This interview originally ran in May of 2011. The Problem With Being Slightly Heroic, the follow-up to The Grand Plan to Fix Everything will be published in August of this year.
To win a copy of The Grand Plan to Fix Everything leave a comment on this post. Congratulations Joanne! You’ve won the copy of The Grand Plan to Fix Everything. Please email me your mailing address and I’ll send the book out to you.
Today we step inside the writing space of Uma Krishnaswami. Uma is the author of Out of the Way, Out of the Way (illustrated by Uma Krishnaswamy–same name, different person); Remembering Grandpa (illustrated by Layne Johnson); The Happiest Tree: A Yoga Story (illustrated by Ruth Jeyaveeran); and many other titles. Her latest novel, The Grand Plan to Fix Everything, was published this month and has received starred reviews from both Kirkus and Publishers Weekly. Here’s a bit about The Grand Plan:
Eleven-year-old Dini loves movies–watching them, reading about them, trying to write her own–especially Bollywood movies. But when her mother tells her some big news, it does not at all jive with the script of her life she has in mind. Her family is moving to India . . . and, not even to Bombay, which is the center of the Bollywood universe and home to Dini’s all-time most favorite star, Dolly. No, Dini is moving to a teeny, tiny village she can’t even find on a map. Swapnagiri. But Swapnagiri is full of surprises like mischievous monkeys and a girl who chirps like a bird—and the biggest surprise of all: Dolly.
So now, Dini is hard at work on a new life’s script, the script in which she gets to meet the amazing Dolly Singh. But, life is often more unpredictable than the movies and when Dini starts plotting her story things get a little out of control.
My office is a large room that is quite central to the house, with the walls lined with books. It often turns into a cluttered space, as I’m constantly battling piles of books that mysteriously pop up around me. But I know where everything is and it’s a comfortable space for me.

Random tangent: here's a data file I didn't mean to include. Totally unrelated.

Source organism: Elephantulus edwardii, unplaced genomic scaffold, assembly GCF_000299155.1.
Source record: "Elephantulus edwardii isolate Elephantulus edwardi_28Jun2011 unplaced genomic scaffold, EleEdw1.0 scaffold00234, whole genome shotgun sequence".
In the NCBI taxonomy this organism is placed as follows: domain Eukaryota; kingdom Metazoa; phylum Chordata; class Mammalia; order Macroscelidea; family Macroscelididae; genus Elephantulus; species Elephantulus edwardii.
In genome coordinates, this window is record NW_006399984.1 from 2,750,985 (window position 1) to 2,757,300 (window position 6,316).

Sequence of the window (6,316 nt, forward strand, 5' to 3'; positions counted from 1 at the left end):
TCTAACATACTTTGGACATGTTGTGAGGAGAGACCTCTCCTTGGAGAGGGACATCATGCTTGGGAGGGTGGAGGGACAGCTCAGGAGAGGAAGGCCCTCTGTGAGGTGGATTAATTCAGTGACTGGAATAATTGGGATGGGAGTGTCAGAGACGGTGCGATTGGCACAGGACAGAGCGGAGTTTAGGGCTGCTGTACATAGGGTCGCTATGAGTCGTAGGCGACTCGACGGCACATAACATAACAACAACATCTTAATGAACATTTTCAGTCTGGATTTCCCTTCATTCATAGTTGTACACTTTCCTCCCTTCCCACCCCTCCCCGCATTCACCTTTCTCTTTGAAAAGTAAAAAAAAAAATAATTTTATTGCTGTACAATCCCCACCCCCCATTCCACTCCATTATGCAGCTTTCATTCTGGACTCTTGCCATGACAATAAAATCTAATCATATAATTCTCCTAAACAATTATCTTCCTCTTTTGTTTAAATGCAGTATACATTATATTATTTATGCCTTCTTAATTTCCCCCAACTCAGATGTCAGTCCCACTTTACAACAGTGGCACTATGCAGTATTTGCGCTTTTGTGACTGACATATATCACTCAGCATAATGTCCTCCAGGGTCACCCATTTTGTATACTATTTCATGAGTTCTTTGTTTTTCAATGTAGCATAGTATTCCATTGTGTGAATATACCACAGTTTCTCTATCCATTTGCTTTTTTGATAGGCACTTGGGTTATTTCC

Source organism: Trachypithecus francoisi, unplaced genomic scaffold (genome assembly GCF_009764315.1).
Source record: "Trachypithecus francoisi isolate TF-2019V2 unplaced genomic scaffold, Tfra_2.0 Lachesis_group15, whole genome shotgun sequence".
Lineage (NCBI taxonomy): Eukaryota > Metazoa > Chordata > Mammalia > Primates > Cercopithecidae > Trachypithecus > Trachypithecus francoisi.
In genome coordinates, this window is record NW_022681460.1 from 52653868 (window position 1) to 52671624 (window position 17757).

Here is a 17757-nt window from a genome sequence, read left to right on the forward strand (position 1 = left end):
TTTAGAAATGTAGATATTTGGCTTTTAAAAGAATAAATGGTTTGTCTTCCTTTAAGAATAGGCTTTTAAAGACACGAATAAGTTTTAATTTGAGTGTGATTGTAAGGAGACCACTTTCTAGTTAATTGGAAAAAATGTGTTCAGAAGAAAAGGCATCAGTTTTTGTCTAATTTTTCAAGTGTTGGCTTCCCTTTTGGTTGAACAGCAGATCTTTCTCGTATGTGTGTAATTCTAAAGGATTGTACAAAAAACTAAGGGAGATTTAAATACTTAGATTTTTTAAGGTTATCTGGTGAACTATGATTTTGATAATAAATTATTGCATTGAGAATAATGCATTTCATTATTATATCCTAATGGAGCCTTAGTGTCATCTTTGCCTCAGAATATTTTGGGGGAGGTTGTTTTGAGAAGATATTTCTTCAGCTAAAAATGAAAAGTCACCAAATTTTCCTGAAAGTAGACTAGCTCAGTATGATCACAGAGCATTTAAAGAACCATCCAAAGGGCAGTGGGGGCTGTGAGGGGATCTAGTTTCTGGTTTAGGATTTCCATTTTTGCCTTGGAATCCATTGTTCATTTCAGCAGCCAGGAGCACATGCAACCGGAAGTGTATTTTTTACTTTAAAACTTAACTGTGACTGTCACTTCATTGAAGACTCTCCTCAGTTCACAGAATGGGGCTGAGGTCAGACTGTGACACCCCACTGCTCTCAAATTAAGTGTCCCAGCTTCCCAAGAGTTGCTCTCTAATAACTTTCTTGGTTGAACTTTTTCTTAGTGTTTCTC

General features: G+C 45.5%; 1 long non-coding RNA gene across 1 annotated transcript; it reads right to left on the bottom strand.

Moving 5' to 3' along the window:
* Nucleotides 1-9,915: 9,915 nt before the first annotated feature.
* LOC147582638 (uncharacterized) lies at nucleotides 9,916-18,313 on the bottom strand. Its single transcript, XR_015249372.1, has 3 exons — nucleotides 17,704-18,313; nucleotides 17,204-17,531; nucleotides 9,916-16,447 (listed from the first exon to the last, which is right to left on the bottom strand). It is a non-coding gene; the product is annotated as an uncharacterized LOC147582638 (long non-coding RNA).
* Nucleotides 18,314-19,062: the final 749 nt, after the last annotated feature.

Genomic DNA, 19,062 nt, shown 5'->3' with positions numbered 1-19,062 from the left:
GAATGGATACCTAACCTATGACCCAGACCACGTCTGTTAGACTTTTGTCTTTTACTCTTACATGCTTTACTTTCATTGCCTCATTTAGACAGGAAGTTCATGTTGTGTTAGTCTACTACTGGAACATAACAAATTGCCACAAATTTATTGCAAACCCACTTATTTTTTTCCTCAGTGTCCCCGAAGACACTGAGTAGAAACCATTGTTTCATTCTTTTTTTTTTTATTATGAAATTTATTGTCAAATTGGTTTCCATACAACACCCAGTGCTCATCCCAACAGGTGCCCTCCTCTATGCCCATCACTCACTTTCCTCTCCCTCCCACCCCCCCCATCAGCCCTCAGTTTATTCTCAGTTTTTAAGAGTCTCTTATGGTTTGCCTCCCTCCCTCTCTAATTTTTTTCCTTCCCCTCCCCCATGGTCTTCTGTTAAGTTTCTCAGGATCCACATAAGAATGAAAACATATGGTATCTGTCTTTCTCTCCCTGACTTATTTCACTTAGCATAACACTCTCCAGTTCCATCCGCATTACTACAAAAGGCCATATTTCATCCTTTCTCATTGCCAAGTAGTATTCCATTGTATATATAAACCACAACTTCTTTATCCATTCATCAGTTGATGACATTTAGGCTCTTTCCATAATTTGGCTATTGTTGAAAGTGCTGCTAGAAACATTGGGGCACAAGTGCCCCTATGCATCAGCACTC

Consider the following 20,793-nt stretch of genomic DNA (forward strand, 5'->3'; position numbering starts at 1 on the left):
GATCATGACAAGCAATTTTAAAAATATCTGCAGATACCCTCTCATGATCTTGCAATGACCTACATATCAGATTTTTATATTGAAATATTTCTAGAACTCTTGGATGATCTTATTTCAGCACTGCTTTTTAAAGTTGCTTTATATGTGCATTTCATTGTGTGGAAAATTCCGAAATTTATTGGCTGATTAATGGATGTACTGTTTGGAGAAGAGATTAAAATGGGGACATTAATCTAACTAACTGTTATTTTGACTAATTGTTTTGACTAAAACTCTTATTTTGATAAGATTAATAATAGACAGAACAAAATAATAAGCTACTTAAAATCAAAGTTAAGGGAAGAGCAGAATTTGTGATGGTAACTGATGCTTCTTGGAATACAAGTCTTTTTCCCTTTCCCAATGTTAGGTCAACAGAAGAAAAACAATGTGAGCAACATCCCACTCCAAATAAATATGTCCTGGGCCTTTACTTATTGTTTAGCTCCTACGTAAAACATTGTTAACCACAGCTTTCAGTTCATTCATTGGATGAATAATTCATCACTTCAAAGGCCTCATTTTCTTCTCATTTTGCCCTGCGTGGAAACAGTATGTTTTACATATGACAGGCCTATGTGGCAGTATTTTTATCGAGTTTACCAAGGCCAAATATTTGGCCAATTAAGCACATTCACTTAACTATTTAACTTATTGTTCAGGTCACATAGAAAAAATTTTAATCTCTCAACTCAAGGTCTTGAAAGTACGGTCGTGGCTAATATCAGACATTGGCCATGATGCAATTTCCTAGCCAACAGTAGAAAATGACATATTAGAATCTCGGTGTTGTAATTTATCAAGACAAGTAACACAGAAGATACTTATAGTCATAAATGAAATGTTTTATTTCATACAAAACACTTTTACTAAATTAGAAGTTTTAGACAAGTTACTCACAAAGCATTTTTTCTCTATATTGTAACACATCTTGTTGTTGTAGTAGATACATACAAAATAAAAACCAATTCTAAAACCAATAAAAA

There isn’t one, although I begin every day with a cup of tea. While the kettle boils I do a qigong set, a Chinese therapeutic exercise set I learned in my tai chi class. Three of the four cats usually sit and watch me. Only this one set draws their attention in this way, and I have no idea why. The rest of the day–that depends on whether I’m writing or revising or teaching.
On writing days I potter in the morning and write in the afternoon. This pottering phase (going out for a walk, or cleaning up or washing dishes, whatever) is crucial. When I get stuck writing, I stop and read. When I’m in draft mode I shut my e-mail down so it doesn’t get in the way, or I’d never get anything written.
Nothing. I can’t abide any sounds when I write, other than the birds outside. No radio, no music, no anything. I’m very easily distractible. I’m one of those people who needs silence in a room if she’s talking on the phone.
I alternate between black tea (I try to limit that on account of the caffeine) and a variety of herbal teas. It has to be hot, whatever it is, never mind the time of year. Snack of choice? That changes, but currently it’s sesame sticks, and dried unsweetened mango, or dates.
I sometimes start in longhand, and then go to the computer when my mind is working faster than my handwriting can keep up with. I have a really spidery, illegible hand, so it usually doesn’t take long.
I don’t outline to begin with. I leap in anywhere and write whatever I know, which in the beginning isn’t much at all. As the characters emerge I let them develop. I do write notes off the page, in a notebook, and sometimes I write questions. When I get to the middle of a work, I’ll sometimes work up a rough outline just to see what I have so far and where it seems to be heading.
It was something that was never intended as writing advice. Rather it’s something my tai chi teacher’s teacher told me. He’s Sigong Dug Corpolongo of Lotus Dragon studios in Albuquerque NM, and this is what he said: “Complete every movement. An incomplete action lacks power.” Isn’t that wonderful? Can’t you just see that playing out in writing? I can’t tell you how many times I find myself placing a character in a scene, beginning an emotional reaction and then leaving it hanging. James Baldwin talks about protecting ourselves and I’m always doing that in writing. But the notion of the complete action is a really important one and it’s as true in tai chi and writing as it is in life.